Water Resource Engineering (WRE) connects engineering hydrology and hydraulics with global, economic, environmental and societal issues. Our student Ana Flores makes this connection here…

On February 9, 2013, BBC news reported on an article named, “Peru, Chile and Bolivia hit by floods after heavy rain” This news article is related to hydrology, specifically the occurrence and distribution of water above land surface. To summarize the article, on February 8th, the countries along the Pacific Coast side of South America experienced a rain event of magnitudes seen for the first time. It was measured to be about 5 inches of rain that feel during the 7-hour storm. To put this into perspective, Peru receives an average of 1.5 inches of rain per month–that’s almost three months of rain in about seven hours! The article does a good job reporting the tragedies this event brought upon the people. There were at least six deaths reported in Peru, but the damage did not stop there. The copious amount of rain that fell caused mudslides, which contaminated two rivers that supply water to Chile’s capital. With that being said, more than four million people are being affected by this event, leaving them without drinking water and electricity. In addition, two bodies were found in a car that was buried in mud after a road collapsed. The article left out how San Jose de Maipo in Chile will be dealing with this problem. To my knowledge, floods of this magnitude are an important WRE issue. Such floods bring a lot of damage whether it is to our infrastructure or causing extensive erosion as a massive body of water flows rapidly transporting soil and sediments. The article mentions how in the previous week, Chile’s Atacam desert experienced a flash flood as well, causing similar damage. With the occurrence of these events within the past few weeks, the article failed to mention what action will be taken, if any, to aid in recovery. As a student studying to be a Water Resources Engineer, I believe it is important to take action in knowing how to respond to these meteorological events, which affect the quality, quantity, and availability of water.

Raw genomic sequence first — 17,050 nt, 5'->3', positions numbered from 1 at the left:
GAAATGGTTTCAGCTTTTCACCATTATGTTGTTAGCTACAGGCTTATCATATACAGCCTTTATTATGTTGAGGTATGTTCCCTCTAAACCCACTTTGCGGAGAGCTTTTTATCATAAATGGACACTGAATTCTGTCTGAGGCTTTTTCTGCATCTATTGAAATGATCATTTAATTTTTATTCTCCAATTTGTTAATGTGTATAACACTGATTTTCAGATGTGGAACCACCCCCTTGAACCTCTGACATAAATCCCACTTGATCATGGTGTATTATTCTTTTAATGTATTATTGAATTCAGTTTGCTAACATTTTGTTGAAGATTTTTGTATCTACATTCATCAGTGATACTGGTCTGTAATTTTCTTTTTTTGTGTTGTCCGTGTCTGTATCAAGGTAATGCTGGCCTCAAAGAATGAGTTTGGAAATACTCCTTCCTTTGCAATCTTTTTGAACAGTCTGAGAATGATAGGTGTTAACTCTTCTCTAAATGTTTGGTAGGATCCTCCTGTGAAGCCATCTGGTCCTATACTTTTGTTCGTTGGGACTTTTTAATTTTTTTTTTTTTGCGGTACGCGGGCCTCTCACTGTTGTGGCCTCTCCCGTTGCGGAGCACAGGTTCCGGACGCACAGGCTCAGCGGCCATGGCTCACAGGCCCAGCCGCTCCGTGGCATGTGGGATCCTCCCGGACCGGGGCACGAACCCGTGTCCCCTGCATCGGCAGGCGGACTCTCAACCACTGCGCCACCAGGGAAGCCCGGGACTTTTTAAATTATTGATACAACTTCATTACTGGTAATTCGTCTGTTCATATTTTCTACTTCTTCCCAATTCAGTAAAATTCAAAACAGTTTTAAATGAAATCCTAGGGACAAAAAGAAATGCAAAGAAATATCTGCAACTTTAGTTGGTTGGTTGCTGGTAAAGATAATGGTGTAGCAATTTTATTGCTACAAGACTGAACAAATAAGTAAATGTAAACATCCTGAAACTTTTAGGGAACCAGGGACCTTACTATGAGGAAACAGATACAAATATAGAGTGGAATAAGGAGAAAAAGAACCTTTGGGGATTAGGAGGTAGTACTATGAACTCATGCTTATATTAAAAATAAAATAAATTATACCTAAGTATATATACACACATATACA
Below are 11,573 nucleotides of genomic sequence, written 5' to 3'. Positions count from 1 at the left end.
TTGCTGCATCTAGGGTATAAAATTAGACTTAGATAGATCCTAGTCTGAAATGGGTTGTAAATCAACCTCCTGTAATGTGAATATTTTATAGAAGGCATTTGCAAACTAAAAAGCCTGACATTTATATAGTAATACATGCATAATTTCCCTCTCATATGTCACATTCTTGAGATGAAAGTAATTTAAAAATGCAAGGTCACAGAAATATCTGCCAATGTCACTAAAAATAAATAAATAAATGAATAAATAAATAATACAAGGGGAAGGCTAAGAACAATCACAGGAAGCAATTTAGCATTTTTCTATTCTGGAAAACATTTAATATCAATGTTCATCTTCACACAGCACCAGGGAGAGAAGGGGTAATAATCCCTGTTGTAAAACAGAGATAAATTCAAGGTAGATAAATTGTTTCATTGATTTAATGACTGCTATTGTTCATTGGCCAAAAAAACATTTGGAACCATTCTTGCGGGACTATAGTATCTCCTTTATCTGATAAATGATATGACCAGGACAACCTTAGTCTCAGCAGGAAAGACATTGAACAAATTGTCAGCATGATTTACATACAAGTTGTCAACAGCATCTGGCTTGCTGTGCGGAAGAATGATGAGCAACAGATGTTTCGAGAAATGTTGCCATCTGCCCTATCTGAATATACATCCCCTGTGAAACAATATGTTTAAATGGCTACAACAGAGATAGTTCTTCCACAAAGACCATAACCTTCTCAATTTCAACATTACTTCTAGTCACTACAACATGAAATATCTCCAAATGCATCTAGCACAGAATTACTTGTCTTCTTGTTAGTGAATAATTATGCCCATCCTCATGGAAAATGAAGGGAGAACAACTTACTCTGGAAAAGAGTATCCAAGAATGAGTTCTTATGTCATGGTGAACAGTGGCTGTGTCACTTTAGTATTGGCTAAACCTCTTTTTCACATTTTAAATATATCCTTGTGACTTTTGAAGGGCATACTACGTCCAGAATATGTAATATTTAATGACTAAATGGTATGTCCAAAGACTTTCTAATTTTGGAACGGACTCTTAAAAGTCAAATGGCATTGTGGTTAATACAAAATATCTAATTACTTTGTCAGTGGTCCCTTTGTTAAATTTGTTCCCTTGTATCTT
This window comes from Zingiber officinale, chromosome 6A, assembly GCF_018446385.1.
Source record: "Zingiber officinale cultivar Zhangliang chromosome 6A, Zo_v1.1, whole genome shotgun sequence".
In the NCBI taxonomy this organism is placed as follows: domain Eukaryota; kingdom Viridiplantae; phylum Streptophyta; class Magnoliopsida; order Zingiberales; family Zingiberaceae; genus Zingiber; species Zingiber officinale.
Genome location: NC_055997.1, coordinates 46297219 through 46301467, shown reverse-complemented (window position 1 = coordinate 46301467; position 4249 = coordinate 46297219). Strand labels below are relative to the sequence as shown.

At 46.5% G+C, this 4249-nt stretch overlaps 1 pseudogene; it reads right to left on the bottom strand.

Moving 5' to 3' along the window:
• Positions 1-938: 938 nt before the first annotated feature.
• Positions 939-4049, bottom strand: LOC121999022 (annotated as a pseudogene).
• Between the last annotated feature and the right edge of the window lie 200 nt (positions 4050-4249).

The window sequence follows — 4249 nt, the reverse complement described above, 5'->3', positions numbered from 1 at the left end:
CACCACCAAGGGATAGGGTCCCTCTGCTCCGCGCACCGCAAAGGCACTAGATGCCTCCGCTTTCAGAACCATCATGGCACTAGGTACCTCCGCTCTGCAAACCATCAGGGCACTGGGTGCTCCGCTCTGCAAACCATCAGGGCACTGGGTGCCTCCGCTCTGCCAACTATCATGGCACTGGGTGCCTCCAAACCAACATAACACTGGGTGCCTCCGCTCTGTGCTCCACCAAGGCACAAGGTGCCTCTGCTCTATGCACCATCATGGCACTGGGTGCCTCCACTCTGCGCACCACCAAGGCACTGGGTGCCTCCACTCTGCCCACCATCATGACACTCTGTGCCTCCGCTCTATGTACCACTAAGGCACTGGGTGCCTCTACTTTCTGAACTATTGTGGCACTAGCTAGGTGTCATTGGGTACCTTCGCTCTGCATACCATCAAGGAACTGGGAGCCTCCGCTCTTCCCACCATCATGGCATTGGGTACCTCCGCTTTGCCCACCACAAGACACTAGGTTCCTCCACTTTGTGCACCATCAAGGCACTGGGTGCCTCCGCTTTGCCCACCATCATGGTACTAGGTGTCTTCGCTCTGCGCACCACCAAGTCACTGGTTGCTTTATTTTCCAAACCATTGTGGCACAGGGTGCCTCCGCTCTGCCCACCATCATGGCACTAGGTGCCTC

This Hydrological flooding event impacts us on a global, economic, environmental and societal level. It affects us on a global and environmental broader context because according to NOAA, in recent years the average sea surface temperature has been increasing making every year seem like we are in an El Niño cycle and bringing these rain events into the eastern Pacific Coast near the Equator. As Water Resource Engineers we have to come up with solutions on how to control and distribute the increase in surface water that we have been getting and will continue to get. Likely, this impacts us economically, because if we do not come up with solutions on how to distribute this water, there is a nominal value associated with each rain event due to the infrastructure it ruins. However, how these events affect people is priceless. They are left to start from scratch and rebuild their lives having to cope with the loved ones they’ve lost.

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Figure 1. In Peru, thousands of people have been left without electricity and drinking water

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References:

“Peru, Chile and Bolivia hit by floods after heavy rain.”BBC News 02 09 2013. Web. 17 Feb. 2013. <http://www.bbc.co.uk/news/world-latin-america-        21399408>.

 Lindsey, Rebecca. “In Watching for El Niño and La Niña, NOAA Adapts to     Global Warming.”NOAA 02 05 2013, n. pag. Web. 17 Feb. 2013.         <http://www.climatewatch.noaa.gov/article/2013/in-watching-for-el-nino-and-la-nina-noaa-adapts-to-global-warming&gt;.

“Torrential rain causes flood in Peru’s 2nd-largest city; at least 6 dead, many homes swamped Read more: http://www.foxnews.com/world/2013/02/09/torrential-rain-causes-flood-in- peru-2nd-largest-city-at-least-6-dead-many/

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